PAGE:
Pittsburgh Pirates: This Offseason is the Time to Be Aggressive in International Free Agency

The Pirates should turn to the professional international free agent market this winter for a starting pitcher.
Mar 21, 2023; Miami, Florida, USA; Japan starting pitcher Shota Imanaga (21) pitches against the USA
Mar 21, 2023; Miami, Florida, USA; Japan starting pitcher Shota Imanaga (21) pitches against the USA / Rhona Wise-USA TODAY Sports

The Pittsburgh Pirates should turn to the international free agent market this offseason to acquire a starting pitcher

The Pittsburgh Pirates will need to acquire some starting pitching this offseason. But this is going to be one of the shallowest free agent classes in a while. After the top of the rotation options like Sonny Gray and Blake Snell, it quickly drops off to middle-to-back of the rotation arms. I wouldn’t be opposed to the Pirates pursuing Kenta Maeda, Michael Lorenzen, or Hyun-Jin Ryu, but they should shoot a little higher and acquire at least one higher quality starting pitching option.

The only upper-tier rotation arm I could see the Pirates going hard after is Jordan Montgomery. He is the definition of consistent, posting an above average ERA in nearly all of his MLB seasons. But if the Pirates decide to turn to another avenue to add starting pitching, then they should turn to the professional international market, rather than the trade market.

One player that was recently announced to be making his way stateside is Shota Imagana. Imagana’s current team, the Yokohama DeNa Baystars will be posting the left-handed starting pitcher, so he will have the opportunity to play Major League Baseball. Imanaga has pitched to a 2.57 ERA, 0.99 WHIP, and 8.43 K:BB ratio. Imanaga is on pace for his second straight season with both an ERA under 3.00 and WHIP under 1.00. Imanaga is striking out batters at a 30.3% rate while having a walk rate that doesn’t look out of place on the back of a Greg Maddux baseball card (2.9%). 

Throughout his eight-year career in Japan, Imanaga has posted an ERA above 3.00 just twice. That was in 2020 when he was limited to just 53 innings, and in 2018. The lefty sits in the lower-90s, but has a cutter/slider breaking pitch, along with a curveball and splitter off-speed pitch. Imanaga has a shorter stature for a pitcher, with Baseball Reference listing him at 5’10”, 176 pounds. But despite his smaller presence on the mound, he’s been one of the most dominant NBP pitchers.

Another player that everyone will have their eyes on this off-season is Yoshinobu Yamamoto.

Yamamoto is in the midst of a career year with a 1.26 ERA, 0.89 WHIP, and 6.0 K:BB ratio. Yamamoto has a respectable 25.5% strikeout rate, but has a sub-5% walk rate (4.3%), and an HR/9 rate of just 0.11. While Imanaga has consistently posted an ERA below 3.00 in his career, Yamamoto has consistently posted an ERA below 2.00. If he sustains this immaculate season, this will be the fourth time in the last five seasons Yamamoto will accomplish a sub-2.00 ERA season. His highest single-season ERA is 2.35, which was back in 2017 when he was just 18 years old and in 57.1 innings.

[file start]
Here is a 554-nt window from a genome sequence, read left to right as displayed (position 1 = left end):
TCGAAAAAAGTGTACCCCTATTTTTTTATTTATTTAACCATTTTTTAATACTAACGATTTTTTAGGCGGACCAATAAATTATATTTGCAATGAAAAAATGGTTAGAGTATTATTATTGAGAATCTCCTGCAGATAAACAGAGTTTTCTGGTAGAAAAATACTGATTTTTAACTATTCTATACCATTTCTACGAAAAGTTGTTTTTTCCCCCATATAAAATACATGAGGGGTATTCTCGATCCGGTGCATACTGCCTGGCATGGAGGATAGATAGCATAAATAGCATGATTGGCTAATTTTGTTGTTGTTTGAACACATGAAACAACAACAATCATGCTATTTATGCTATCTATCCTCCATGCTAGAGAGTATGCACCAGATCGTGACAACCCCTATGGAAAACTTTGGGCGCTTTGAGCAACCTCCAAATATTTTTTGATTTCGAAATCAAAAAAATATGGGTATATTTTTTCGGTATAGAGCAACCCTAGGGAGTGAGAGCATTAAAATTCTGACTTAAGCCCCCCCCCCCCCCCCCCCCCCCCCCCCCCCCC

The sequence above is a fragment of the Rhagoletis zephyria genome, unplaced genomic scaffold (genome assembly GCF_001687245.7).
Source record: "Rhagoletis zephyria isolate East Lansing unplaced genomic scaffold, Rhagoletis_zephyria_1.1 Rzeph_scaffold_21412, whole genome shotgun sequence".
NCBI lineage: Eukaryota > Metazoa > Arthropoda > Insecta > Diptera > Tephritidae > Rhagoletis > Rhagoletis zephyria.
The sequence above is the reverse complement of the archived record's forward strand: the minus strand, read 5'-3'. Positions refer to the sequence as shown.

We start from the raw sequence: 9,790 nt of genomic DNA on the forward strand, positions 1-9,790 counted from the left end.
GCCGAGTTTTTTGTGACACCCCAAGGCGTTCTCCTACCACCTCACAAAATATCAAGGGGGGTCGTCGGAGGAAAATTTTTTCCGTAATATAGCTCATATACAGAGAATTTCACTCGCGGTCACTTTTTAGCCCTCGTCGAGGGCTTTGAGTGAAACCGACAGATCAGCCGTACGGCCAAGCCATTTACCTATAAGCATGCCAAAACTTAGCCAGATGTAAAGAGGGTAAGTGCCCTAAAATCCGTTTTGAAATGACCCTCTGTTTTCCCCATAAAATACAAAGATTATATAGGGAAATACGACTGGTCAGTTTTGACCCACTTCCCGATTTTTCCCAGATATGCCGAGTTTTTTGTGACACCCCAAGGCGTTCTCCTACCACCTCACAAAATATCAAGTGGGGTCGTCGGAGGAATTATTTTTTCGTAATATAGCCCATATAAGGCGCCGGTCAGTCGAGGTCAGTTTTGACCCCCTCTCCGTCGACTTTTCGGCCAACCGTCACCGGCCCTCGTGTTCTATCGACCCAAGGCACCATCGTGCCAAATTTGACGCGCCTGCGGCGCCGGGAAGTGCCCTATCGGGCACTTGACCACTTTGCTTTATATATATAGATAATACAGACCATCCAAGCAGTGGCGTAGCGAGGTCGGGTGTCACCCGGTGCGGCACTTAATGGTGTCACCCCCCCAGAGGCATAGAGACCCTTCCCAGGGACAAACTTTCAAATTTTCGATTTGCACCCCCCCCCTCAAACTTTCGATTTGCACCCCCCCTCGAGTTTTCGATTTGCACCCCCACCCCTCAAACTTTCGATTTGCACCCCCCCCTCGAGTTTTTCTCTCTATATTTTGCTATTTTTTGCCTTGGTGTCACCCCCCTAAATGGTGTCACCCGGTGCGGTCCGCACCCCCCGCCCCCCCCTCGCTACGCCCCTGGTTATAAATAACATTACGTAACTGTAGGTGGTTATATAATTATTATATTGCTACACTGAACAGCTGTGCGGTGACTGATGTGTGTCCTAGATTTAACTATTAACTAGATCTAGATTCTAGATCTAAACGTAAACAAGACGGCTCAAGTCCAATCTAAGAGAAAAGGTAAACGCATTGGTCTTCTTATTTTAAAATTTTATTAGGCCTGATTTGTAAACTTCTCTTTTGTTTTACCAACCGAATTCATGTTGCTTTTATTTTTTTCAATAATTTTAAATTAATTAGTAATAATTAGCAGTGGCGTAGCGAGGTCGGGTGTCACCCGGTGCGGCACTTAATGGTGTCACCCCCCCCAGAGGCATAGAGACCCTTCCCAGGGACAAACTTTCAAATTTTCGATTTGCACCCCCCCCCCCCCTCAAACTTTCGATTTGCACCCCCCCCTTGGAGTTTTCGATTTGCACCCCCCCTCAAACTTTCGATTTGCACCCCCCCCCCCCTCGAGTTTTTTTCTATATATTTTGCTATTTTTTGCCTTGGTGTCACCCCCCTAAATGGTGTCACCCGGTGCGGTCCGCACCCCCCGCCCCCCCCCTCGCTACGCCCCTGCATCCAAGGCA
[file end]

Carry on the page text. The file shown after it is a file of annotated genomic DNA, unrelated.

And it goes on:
Yamamoto sits closer to the mid-90s range with his four-seam fastball, but can crank the heat up when he needs to. Along with a good fastball, Yamamoto throws a cutter, 12-6 curveball, and a splitter, the final of which is his best secondary offering. Yamamoto is one of the best athletes among pitchers in Japan, and this has helped him develop pinpoint-like command. 

Even though Imanaga and Yamamoto will be the highest-touted pitchers from Japan potentially heading to America, there are others who the Pirates should at least look into, as they could make their way to the United States this offseason. Shosei Togo, Hirto Takahashi, Kaima Taira, and Atsuki Taneichi are other starting pitchers who have made it known they want to play in Major League Baseball, according to MLB Trade Rumors. Granted, as MLBTR also states, factors such as the posting system, contract status, or age will make it more difficult for any of these arms to make the move to US ball.

So why not the trade market? Because the starting pitching free agent depth is so thin, it will be a seller’s market for starters. If the Pirates can get a fair deal done, then go for it. But teams are going to have a higher than average price tag on starting pitchers, and rightfully so. Once Snell, Nola, Montgomery, and Gray are off the market, options are going to be limited, and it’s a quick dropoff from higher-level starting pitcher to middle and lower tier starting pitchers.

If the Pirates have the opportunity to go after a top international pitcher, they should take it. It might end up being a better avenue than going after one of the other free agents, or going after a pitcher on the trading block.

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